Why don't most Jews who come to visit or study in Israel meet local Christians or Muslims or visit their holy sites or educational institutions when they are here? Why do they persist in seeing only "Jewish " Israel, and ignore so much more that Israel has to offer in its cultural and religious landscape?
Last week, I took a group of Jewish students from Great Britain to meet Christians at the Ecce Homo Convent of the Sisters of Sion, on the Via Dolorosa in the Old City of Jerusalem. These students had just spent a month in Jerusalem on a program hosted by the Masorti (Conservative) Jewish Youth Movement of the UK in cooperation with the Conservative Yeshiva in Jerusalem, led by Rabbi Joel Levy. This was the first and only time that these students were given the opportunity to visit a Christian institution and to meet Christians in Jerusalem during their stay here, a phenomenon which is typical for most Jewish student programs in Israel, which never introduce their students to Christian or Muslim institutions or people of other religions who live in this city and this country.
So, I let the cat out of the bag. I informed the students that not only Jews live in Jerusalem and the state of Israel. In fact there are about 161,000 Christians in Israel today and about 16,000 (down from 31,000 in 1948) in Jerusalem (the number has dwindled gradually in recent decades, as more and more local Palestinian Christians leave the country in search of better economic opportunities abroad). And, out of more than 8 million citizens of Israel, about 1. 5 million or 20.7 percent are "minorities," the vast majority of whom are Muslim, with a small Christian minority within that minority.
I walked the students through the Christian and Muslim quarters of the Old City of Jerusalem, and pointed out some of the major churches on the way. As we walked down the Via Dolorosa, we witnessed many Christian groups carrying crosses and saying special prayers as they walked on this famous pilgrim's path in the heart of Jerusalem. None of these students had been on this path before.
At the Ecce Homo Convent, I introduced the students to Sister Maureen Cusick, Director of programs for Biblical Formation, at the convent. Sister Maureen -- who is active with me in interreligious dialogue and education via the Interreligious Coordinating Council in Israel (ICCI), now a department of Rabbis for Human Rights welcomed the students warmly and shared with them basic information about the history of the Sisters of Sion in general and about their work in Jerusalem, where they have been active since 1855. In so doing, she explained to the students about the new era of Dialogue between Christians and Jews, of the last 50 years, since the promulgation of the famous Vatican document "Nostra Aetate" ("In our Time"), which was approved at the Second Vatican Council in October 1965.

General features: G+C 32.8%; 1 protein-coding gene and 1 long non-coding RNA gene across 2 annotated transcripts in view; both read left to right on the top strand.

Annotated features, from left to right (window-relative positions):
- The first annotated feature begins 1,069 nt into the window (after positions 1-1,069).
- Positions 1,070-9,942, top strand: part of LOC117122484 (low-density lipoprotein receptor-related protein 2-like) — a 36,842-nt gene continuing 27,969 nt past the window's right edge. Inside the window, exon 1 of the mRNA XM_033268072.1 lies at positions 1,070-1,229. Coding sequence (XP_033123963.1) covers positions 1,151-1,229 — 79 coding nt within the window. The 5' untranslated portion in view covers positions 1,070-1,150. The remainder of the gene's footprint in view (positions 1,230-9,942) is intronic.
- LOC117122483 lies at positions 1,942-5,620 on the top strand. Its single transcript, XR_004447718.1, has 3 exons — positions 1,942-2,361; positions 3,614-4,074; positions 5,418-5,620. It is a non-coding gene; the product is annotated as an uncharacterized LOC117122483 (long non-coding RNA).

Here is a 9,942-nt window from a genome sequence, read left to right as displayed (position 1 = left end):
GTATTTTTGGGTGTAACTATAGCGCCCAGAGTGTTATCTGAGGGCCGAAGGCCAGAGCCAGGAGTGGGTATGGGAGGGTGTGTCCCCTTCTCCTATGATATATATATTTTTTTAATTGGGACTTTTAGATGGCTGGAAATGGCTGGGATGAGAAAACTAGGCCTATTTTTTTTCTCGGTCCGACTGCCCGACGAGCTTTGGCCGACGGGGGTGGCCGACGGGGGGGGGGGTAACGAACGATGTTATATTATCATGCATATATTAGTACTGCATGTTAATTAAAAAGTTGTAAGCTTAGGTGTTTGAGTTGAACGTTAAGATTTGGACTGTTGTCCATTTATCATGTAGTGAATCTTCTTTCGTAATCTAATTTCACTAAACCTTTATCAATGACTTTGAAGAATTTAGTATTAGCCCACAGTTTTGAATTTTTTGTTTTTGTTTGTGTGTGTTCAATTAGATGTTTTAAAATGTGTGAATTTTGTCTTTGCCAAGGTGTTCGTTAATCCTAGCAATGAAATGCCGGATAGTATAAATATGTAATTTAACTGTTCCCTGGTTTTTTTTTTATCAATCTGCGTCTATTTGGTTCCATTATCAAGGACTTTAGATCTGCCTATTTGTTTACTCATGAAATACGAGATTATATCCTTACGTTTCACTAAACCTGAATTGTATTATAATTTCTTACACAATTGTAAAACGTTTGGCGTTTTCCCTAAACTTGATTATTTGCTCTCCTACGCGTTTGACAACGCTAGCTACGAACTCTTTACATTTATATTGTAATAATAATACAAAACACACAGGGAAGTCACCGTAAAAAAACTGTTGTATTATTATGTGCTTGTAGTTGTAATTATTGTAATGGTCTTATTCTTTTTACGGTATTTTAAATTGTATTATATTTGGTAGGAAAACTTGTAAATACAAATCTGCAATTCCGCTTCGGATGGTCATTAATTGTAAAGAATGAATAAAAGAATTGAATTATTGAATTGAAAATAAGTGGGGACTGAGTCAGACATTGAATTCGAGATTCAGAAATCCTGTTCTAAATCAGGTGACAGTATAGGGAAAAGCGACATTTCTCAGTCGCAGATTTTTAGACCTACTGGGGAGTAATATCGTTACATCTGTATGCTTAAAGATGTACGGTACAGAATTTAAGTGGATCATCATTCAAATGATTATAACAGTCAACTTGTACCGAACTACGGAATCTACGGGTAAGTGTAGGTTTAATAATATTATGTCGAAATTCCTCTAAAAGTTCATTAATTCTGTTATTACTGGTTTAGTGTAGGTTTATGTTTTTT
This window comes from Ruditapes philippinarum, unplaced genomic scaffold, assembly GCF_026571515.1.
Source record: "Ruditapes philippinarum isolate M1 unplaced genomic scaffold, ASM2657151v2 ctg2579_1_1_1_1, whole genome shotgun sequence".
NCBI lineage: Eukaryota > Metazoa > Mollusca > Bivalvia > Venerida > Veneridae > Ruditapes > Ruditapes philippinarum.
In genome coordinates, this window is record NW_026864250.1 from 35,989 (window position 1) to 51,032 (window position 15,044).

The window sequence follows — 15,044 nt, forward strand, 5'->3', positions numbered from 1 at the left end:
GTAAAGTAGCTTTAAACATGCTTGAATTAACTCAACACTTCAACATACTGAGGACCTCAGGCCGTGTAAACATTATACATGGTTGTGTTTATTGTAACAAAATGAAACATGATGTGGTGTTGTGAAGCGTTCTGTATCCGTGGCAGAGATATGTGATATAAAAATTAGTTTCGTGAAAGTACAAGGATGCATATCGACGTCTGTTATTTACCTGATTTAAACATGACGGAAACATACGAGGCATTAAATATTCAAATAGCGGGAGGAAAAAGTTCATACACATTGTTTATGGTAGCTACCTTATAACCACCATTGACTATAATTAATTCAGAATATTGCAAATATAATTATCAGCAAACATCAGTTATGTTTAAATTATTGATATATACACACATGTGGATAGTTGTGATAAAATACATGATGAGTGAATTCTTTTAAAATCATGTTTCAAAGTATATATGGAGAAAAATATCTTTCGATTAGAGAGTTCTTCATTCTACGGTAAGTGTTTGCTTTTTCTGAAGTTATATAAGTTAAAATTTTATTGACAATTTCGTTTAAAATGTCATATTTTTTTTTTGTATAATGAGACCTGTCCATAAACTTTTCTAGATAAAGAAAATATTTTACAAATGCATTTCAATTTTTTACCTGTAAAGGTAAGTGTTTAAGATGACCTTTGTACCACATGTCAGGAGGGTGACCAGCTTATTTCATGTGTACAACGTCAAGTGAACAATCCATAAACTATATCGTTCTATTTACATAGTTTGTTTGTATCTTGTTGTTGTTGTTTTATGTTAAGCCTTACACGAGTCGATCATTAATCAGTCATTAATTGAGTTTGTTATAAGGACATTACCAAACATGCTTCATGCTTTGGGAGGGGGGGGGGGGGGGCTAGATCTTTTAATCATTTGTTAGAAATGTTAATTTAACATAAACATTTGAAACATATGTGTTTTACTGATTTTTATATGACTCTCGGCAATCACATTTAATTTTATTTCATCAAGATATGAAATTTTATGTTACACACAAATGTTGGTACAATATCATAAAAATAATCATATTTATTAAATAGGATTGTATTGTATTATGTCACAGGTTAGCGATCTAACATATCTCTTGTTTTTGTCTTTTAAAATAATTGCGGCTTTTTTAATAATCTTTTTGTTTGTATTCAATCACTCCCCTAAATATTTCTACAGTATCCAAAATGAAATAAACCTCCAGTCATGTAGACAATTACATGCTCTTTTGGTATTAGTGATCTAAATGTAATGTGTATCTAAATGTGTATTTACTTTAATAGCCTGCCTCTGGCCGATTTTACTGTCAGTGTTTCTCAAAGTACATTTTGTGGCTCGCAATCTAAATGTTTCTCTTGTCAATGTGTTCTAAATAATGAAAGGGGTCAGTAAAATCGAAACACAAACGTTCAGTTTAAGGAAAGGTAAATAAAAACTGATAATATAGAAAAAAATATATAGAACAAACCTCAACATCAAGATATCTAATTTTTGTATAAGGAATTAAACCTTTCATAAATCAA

The Sisters of Sion have been leading activists in the Jewish-Christian Dialogue during these past 50 years, wherever they live in 22 countries of the world, including and perhaps especially in Jerusalem. In our city, they are also involved in Jewish-Muslim Dialogue and in Jewish-Christian-Muslim Trialogue.
The Jewish students from Great Britain were engaged by the serious and sensitive dialogue with Sr. Maureen and they were enchanted by the serenity and beauty of the spectacular terrace of the Ecce Homo Convent, from where they could get an excellent view of Temple Mount/ Haram El-Sharif and much of the Old City of Jerusalem. They were impressed by the way that Christians from around the world who come to study Bible at the Ecce Homo Convent learn the Hebrew Bible from Jewish teachers at the same time that they learn the New Testament from Christian teachers.
Most Jewish students -- and Jewish people in general -- who visit Israel and Jerusalem never meet non-Jews on their visits to Israel. They leave the country without encountering the reality that Jerusalem is holy to Christians and Muslims, as it is for Jews.
It is time for this to change. More Jews from around the world ought to meet Christians and Muslims in Jerusalem and in Israel as a whole -- and to visit their holy sites and educational institutions -- to learn that peaceful coexistence is not only possible, but that it takes place on a daily basis, under the radar of the mainstream media, which rarely share the good news of interreligious coexistence. One of the ways that this can be done is through ICCI's Center for Interreligious Encounter with Israel which operates under the auspices of the Interreligious Coordinating Council in Israel.
Sister Maureen's story about Friday in Jerusalem gave the students a poignant message in a very clear and simple way. She said that on an average Friday in Jerusalem, the Muslims come to prayer in the morning, the Christians in the afternoon and the Jews in the evening, and they all mix in Jerusalem! "At the same time that it is often a tense city, it is also a mysterious and special place," she said.
While Israel is the national home of the Jewish People, it is also home to over a million and a half Palestinian Arabs, who are Muslim, Christian and Druze. They are part of the fascinating multi-cultural fabric of our society. All Jews who come to Israel -- not to mention those who live here -- ought to stop denying this and they should include visits to Christian, Muslim and Druze sites and meet the people on their educational pilgrimage to Israel. This will greatly enhance and enrich their experience here, and create an honest and open dialogue will all segments of our society.